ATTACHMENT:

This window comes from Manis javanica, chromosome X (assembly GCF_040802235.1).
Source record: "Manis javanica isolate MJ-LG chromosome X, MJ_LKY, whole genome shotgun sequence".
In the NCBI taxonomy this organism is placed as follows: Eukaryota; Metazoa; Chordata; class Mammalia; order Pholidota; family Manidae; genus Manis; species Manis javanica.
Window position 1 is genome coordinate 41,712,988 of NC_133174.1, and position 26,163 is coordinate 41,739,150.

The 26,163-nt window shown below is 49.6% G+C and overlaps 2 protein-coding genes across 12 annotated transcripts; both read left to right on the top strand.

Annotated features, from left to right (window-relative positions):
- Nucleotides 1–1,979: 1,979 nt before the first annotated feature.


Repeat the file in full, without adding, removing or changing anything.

This window comes from Manis javanica, chromosome X (assembly GCF_040802235.1).
Source record: "Manis javanica isolate MJ-LG chromosome X, MJ_LKY, whole genome shotgun sequence".
In the NCBI taxonomy this organism is placed as follows: Eukaryota; Metazoa; Chordata; class Mammalia; order Pholidota; family Manidae; genus Manis; species Manis javanica.
Window position 1 is genome coordinate 41,712,988 of NC_133174.1, and position 26,163 is coordinate 41,739,150.

The 26,163-nt window shown below is 49.6% G+C and overlaps 2 protein-coding genes across 12 annotated transcripts; both read left to right on the top strand.

Annotated features, from left to right (window-relative positions):
- Nucleotides 1–1,979: 1,979 nt before the first annotated feature.